Written by Mike Swofford Sunday, 09 January 2011 18:58
|The Scout Achievement Center Story|
|Building the Vision|
|Branding and Design|
|Technology and Green Operations|
|Excitement, Moving, and Opening|
|A Few Last Things and Grand Opening|
Although the physical construction of the building was the most visible progress of the project, their was entire world of planning and work being done behind the scenes. In the end, this work was just as important and visually impressive as the building itself. The Scout Achievement Center, as determined by the volunteer feedback, should represent and look like Scouting; it had to visually inspire achievements and highlight the great programs and activities that Scouting offered. An extensive branding plan was developed -- taking ideas from across the board and utilizing the creativity of BHDP architecture, DSD Designs, Luken Construction, and several other contracted designers, many unique and beautiful graphic design elements were imagined and created.
The main lobby area was envisioned as a shrine to the diverse opportunities of Scouting programs. The designers wanted a "Wow!" factor that would immediately inspire visitors. Included was the Scout Tower, which was first imagined as a signal tower, then a lookout tower. Wanting to show off the Dan Beard Council camps and the National High Adventure Bases, the idea of panels of photos and information became giant murals that stretch floor to ceiling. Artifacts from each camp were collected and placed in in wall cutouts. A what-if idea of a Pinewood Derby track available for Cub Scouts to try out their car projects was realized as a real track permanently installed in the lobby wall. The functional needs of the lobby were married to their form -- the reception desk was designed to appear as part of the tower, but could be unlatched and rolled away for event space; information kiosks added to the graphic element of the room while housing flyers and forms; the camp mural walls doubled as information and promotion centers.
The Cub Den, originally the "Cub Scout Room," was envisioned as a space for new Cub Scout dens to come and have their first den meeting. What followed was an outdoor, unfinished look intended to be an okay place for young boys to be a little rambunctious and work on handicraft projects.
The Marge Schott Conference Room was designed to celebrate the passion of the late Marge Schott for Scouting and her foundation's enormous support of the SAC project. Pictures of Marge Schott and her involvement in Scouting, including Camp Friedlander's Lake Marge Schott, remind us of her commitment and generosity.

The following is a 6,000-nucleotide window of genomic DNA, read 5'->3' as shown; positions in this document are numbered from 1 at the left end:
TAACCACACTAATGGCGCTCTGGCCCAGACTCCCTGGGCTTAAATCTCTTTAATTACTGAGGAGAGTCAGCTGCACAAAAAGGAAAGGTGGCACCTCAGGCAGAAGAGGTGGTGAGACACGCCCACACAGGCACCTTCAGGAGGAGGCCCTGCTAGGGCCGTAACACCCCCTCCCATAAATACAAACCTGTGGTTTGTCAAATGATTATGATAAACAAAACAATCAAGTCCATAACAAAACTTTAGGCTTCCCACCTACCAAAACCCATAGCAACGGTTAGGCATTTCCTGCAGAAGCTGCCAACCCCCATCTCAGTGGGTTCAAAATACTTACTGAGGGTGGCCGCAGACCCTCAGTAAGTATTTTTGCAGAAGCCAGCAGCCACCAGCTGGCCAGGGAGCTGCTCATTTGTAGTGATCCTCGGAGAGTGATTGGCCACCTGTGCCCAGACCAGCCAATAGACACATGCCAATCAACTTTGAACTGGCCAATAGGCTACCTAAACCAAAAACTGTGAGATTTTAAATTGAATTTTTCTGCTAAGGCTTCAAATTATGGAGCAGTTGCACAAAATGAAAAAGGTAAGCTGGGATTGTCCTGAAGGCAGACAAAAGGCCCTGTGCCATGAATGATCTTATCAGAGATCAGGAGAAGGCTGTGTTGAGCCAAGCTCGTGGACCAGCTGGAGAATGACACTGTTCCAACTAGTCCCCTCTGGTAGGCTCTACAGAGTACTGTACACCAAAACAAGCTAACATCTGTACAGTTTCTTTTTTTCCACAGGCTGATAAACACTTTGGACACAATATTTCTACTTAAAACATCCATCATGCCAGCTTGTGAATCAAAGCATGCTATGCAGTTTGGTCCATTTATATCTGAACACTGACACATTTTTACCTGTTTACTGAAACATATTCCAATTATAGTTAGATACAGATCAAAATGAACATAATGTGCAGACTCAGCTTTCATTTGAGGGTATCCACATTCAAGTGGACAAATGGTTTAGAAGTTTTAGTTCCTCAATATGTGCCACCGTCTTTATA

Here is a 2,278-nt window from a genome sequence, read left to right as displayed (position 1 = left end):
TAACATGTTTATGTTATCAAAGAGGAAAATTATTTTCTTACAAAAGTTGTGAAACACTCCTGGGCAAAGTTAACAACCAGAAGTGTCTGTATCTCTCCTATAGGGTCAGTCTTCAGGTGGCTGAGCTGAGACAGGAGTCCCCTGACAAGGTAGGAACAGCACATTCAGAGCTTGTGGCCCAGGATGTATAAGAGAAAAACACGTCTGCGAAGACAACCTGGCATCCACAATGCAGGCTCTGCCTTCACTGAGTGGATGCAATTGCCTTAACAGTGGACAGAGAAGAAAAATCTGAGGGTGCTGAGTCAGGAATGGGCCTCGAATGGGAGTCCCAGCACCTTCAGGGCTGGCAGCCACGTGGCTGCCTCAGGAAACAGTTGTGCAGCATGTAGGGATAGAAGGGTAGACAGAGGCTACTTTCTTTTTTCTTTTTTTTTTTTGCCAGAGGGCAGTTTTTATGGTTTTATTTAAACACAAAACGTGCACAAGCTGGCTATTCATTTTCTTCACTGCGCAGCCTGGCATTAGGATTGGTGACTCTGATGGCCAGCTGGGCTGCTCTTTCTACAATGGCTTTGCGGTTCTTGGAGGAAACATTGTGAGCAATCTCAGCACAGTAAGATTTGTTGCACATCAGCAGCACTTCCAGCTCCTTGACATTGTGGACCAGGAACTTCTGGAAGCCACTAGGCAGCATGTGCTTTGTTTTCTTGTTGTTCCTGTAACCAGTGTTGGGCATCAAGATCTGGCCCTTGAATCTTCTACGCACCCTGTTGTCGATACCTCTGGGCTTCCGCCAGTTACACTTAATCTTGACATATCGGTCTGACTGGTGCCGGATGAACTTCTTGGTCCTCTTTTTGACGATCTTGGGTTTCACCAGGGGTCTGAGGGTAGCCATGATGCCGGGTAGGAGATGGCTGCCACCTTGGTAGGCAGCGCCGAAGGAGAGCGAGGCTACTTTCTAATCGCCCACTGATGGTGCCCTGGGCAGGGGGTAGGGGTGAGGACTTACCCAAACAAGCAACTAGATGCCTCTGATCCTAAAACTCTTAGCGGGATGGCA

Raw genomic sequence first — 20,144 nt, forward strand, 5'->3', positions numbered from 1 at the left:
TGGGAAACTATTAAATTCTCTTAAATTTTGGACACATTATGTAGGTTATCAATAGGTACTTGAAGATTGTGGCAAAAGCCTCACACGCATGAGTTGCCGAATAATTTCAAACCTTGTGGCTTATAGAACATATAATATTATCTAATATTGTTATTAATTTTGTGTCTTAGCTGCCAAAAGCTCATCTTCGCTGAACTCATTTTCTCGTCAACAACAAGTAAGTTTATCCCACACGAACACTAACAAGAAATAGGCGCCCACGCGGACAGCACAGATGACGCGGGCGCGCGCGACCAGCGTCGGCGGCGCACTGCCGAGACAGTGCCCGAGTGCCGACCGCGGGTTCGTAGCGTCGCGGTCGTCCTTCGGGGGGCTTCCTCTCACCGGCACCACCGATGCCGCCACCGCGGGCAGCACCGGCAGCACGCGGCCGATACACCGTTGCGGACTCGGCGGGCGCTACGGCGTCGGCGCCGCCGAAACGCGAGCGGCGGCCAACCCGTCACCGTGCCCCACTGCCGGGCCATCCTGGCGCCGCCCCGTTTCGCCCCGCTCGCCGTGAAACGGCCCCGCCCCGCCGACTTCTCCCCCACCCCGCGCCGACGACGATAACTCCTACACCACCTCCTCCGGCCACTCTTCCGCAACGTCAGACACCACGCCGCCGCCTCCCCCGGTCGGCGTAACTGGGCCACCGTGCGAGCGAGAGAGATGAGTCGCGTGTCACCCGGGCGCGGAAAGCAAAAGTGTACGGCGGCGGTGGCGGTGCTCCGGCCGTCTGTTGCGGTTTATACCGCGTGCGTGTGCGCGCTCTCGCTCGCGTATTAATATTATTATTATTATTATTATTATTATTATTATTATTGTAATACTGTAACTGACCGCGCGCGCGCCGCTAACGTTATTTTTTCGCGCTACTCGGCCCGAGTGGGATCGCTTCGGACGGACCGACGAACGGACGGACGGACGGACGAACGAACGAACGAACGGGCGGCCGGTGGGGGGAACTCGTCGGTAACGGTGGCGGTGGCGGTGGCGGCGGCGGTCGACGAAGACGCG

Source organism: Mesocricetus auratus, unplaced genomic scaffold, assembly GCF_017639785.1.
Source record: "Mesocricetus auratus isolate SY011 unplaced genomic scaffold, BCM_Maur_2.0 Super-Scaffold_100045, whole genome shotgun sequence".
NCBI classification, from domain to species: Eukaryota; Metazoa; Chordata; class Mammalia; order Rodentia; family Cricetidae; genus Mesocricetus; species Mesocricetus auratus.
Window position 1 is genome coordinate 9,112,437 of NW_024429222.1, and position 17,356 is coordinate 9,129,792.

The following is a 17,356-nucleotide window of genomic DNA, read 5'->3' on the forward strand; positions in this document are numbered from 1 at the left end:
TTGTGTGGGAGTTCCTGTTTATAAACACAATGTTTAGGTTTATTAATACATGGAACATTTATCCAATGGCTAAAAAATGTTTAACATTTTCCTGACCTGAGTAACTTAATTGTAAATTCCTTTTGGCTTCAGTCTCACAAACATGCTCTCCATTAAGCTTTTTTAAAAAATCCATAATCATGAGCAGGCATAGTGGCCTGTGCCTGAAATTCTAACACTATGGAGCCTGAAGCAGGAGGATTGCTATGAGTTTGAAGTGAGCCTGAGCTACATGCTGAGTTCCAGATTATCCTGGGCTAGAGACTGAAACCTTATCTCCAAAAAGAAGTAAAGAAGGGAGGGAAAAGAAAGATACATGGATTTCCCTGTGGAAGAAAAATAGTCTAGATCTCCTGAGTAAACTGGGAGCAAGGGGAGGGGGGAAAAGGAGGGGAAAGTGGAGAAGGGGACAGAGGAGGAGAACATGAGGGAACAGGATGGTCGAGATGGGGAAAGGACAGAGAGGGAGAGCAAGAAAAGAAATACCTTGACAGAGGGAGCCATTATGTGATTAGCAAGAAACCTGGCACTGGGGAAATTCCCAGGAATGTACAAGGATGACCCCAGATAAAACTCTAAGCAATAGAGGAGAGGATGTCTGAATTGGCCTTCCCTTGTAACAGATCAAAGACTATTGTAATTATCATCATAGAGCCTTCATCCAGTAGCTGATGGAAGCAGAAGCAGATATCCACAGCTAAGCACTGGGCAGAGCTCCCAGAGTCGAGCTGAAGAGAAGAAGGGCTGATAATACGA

The Reverent Room was a unique and challenging design. While intended to be a spiritual space without being overtly religious, it was envisioned as a an inspiring room to recognize a Scout's duty to God and provide a place for reflection. Accomplishing this through color choices, wall decor, and furnishing proved to be one of the greatest design elements of the project, and many redesigns were done, including a stone and wood style chapel, various stained-glass window choices, and at one point, a Norman Rockwell art theme. The final design of the room incorporates many of these original ideas with subtle lighting, comfortable furniture and a collection of Scouting religious awards from a variety of denominations.
The Baker Activity Center was designed as a spacious, yet comfortable room for large meetings and events. Awash with natural lighting from the large windows that surround the room, it is accented by a stone fireplace and an inspiring eagle wood sculpture carved by longtime Scouter, Frank Borke. This room includes a thank you to the many volunteers that are the core of the Scouting program and various pictures of volunteers in action.
The hallways and other small spaces of the building were each given similar treatment, each with its own touch or theme. The main corridor was a massive project in itself, designed as a parade of Scouting history, various parts of the Scouting program, and the people that make it happen. Editions of the Scouting Handbook, reaching back to the founding of the program were collected and encased in the wall, and photos of Dan Beard, James E. West, and other founders tell the Scouting amazing story. Historical photos, news articles, and magazine covers are sprinkled through the huddle rooms and walls -- nearly every foot of wall space gives tells a different story and can keep a visitor busy for hours as they take it all in!